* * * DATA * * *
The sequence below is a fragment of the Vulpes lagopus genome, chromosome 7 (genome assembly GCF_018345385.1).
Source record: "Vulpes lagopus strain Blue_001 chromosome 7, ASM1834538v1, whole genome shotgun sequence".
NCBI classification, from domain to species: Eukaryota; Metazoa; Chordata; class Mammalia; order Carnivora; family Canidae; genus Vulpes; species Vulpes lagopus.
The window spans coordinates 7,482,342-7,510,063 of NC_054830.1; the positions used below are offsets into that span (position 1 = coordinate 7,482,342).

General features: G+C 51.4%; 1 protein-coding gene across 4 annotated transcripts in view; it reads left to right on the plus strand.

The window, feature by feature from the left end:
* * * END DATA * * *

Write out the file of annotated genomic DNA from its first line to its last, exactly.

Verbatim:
The sequence below is a fragment of the Vulpes lagopus genome, chromosome 7 (genome assembly GCF_018345385.1).
Source record: "Vulpes lagopus strain Blue_001 chromosome 7, ASM1834538v1, whole genome shotgun sequence".
NCBI classification, from domain to species: Eukaryota; Metazoa; Chordata; class Mammalia; order Carnivora; family Canidae; genus Vulpes; species Vulpes lagopus.
The window spans coordinates 7,482,342-7,510,063 of NC_054830.1; the positions used below are offsets into that span (position 1 = coordinate 7,482,342).

General features: G+C 51.4%; 1 protein-coding gene across 4 annotated transcripts in view; it reads left to right on the plus strand.

The window, feature by feature from the left end: